• Allows banks to make money from deposits, thus relieving depositors of the necessity to pay the bank for safekeeping their money.
  • Allows banks to stimulate growth in the economy by lending capital to individuals and businesses.
  • Allows the Fed to regulate the money supply in the economy and ensure bank safety by modifying the reserve requirement.
  • Has a multiplier effect that essentially creates additional money from base deposits.


  • Can increase the risk of bank failure.
  • Concerns some economists that it can overheat the economy.

How Fractional-Reserve Banking Works

The supply of money grows when banks use funds held in accounts while simultaneously lending them out as loans. For example, when you deposit money into your account, the bank shows 100% of it in your account, but it is allowed to lend some of it to other customers. This acts to increase the amount of money in the economy.

To illustrate how it works, suppose you create a brand-new economy, and you add the first $1,000 to the system.

  1. You deposit $1,000 into a bank account. The system now has $1,000.
  2. You decide that banks can lend 90% of their holdings. The bank can then lend $900 to its other customers.
  3. Those customers borrow $900, and you still have $1,000 in your account, so the system has $1,900.
  4. Customers spend the $900 they borrowed, and the recipients of that money deposit $900 into their bank.
  5. That bank can lend out 90%, or $810, of the new $900 deposit.
  6. Customers borrow the $810. You still have $1,000 in your account, and the recipients of the first $900 still have that money available in their accounts. So the system now has $2,710 ($1,000 + $900 + $810).
  7. The cycle, known as the "money multiplier," continues.

Calculating Required Reserves for a Bank

Now let’s talk about calculating required reserves. Required reserves cannot be loaned out. For example, a required reserve ratio of 10% means that 10% of all demand deposits must be set aside on reserve. To figure out how much a bank has to reserve, you simply multiply the amount of their deposits by the required reserve ratio.

For example, with a required reserve ratio of 10%, and demand deposits of $20,000, the required reserves would be 10% x $20,000, which is $2,000. These reserves will not be held in the bank, they’ll be held at the Federal Reserve Bank.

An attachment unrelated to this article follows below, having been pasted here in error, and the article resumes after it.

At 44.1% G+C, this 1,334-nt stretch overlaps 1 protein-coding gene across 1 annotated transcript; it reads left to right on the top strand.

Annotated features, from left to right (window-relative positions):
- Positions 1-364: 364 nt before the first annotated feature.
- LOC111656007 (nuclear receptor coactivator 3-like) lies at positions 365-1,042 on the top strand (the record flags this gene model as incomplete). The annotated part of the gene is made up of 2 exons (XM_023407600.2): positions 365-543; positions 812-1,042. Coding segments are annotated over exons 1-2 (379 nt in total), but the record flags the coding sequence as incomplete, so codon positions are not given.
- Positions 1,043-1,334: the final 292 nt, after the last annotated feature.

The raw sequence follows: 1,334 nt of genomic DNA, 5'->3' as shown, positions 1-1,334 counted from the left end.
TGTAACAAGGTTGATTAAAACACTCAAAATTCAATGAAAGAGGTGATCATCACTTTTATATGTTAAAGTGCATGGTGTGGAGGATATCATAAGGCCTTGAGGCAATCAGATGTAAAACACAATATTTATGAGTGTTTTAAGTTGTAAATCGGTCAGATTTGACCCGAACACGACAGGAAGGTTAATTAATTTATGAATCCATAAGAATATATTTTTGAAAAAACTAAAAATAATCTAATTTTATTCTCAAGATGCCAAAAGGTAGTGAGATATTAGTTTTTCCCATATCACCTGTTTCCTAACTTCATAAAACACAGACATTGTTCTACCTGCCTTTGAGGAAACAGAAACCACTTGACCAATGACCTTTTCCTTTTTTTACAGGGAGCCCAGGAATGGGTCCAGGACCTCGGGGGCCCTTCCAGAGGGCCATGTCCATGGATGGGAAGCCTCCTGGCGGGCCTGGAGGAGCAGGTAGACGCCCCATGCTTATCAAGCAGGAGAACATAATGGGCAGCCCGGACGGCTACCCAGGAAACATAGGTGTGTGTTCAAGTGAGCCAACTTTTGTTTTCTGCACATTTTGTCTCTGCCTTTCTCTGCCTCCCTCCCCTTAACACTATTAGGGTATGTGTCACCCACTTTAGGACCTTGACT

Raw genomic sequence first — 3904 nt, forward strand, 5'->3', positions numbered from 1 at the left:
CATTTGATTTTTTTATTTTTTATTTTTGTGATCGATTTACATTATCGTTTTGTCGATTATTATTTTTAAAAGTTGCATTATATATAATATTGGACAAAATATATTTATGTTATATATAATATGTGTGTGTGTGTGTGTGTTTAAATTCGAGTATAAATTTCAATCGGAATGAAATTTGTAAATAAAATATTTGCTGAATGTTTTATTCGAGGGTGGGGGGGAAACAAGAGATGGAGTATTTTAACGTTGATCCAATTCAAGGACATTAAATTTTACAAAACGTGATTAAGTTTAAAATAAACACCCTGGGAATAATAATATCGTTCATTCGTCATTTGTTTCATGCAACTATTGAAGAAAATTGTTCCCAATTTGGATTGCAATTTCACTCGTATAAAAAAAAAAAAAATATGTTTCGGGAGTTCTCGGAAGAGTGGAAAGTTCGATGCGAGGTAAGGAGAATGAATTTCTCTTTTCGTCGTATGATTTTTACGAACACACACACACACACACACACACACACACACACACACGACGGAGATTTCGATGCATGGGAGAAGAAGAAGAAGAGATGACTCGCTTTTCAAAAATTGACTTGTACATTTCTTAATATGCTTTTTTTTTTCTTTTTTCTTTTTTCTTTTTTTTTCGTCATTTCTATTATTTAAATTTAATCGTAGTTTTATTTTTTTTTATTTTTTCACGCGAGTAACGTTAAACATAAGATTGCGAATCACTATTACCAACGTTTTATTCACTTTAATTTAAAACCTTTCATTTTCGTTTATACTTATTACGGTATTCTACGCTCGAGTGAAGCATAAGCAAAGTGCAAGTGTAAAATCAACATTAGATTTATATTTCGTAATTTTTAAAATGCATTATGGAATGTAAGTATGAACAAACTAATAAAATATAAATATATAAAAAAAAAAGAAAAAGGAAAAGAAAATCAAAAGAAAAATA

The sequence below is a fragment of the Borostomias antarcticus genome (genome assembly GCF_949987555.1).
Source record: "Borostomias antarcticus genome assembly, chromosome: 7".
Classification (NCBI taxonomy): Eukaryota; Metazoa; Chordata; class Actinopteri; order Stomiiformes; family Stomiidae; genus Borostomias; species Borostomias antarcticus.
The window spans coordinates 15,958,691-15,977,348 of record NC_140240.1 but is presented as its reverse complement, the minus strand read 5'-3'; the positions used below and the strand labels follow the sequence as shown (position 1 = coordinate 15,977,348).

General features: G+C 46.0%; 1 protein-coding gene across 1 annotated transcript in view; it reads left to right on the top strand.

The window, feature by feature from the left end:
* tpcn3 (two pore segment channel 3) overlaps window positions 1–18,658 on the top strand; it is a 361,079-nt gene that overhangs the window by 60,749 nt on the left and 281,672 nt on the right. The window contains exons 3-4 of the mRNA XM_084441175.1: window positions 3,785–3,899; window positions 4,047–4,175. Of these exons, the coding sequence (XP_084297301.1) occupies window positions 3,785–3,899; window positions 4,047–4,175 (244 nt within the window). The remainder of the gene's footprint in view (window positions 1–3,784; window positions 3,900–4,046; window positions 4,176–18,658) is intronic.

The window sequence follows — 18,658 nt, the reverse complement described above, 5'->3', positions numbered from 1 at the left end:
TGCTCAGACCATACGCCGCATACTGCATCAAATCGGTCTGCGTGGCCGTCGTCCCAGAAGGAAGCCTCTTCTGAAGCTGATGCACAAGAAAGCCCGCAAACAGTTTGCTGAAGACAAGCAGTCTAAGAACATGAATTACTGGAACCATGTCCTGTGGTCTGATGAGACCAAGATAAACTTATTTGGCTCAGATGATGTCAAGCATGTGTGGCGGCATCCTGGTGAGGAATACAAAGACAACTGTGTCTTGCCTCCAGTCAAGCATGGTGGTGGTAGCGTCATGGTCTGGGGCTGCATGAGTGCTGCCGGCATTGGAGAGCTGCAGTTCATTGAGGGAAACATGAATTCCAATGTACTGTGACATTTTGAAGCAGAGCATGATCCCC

Lesson Summary

Let’s summarize what we’ve learned in this lesson. The fractional reserve banking system is a system in which banks hold back a small fraction of their deposits in a reserve and loan out the rest of their deposits to borrowers.

The fractional reserve banking system legally permits banks to hold less than 100% of their deposits as a reserve. The required reserve ratio is the percentage of deposits that banks are required to reserve. To figure out how much a bank has to reserve, you simply multiply the amount of new deposits by the required reserve ratio.

Excess reserves are bank reserves above and beyond the reserve requirement set by a central bank. Excess reserves may be loaned out by the bank in order to generate profits. In the fractional reserve banking system, when a bank lends to a customer, this increases the money supply.

When a customer deposits money into a bank checking or savings account, this demand deposit is considered a liability to the bank, because they owe this money to the customer.

Understanding Fractional Reserve Banking

Banks are required to keep on hand and available for withdrawal a certain amount of the cash that depositors give them. If someone deposits $100, the bank can't lend out the entire amount.

Nor are banks required to keep the entire amount on hand. Many central banks have historically required banks under their purview to keep 10% of the deposit, referred to as reserves. This requirement is set in the U.S. by the Federal Reserve and is one of the central bank’s tools to implement monetary policy. Increasing the reserve requirement takes money out of the economy while decreasing the reserve requirement puts money into the economy.

Historically, the required reserve ratio on non-transaction accounts (such as CDs) is zero, while the requirement on transaction deposits (e.g., checking accounts) is 10 percent. Following recent efforts to stimulate economic growth, however, the Fed has reduced the reserve requirements to zero for transaction accounts as well.

The Bottom Line

Fractional reserve banking has pros and cons. It permits banks to use funds (the bulk of deposits) that would be otherwise unused to generate returns in the form of interest rates on loans—and to make more money available to grow the economy. It also, however, could catch a bank short in the self-perpetuating panic of a bank run.

Many U.S. banks were forced to shut down during the Great Depression because too many customers attempted to withdraw assets at the same time. Nevertheless, fractional reserve banking is an accepted business practice that is in use at banks worldwide.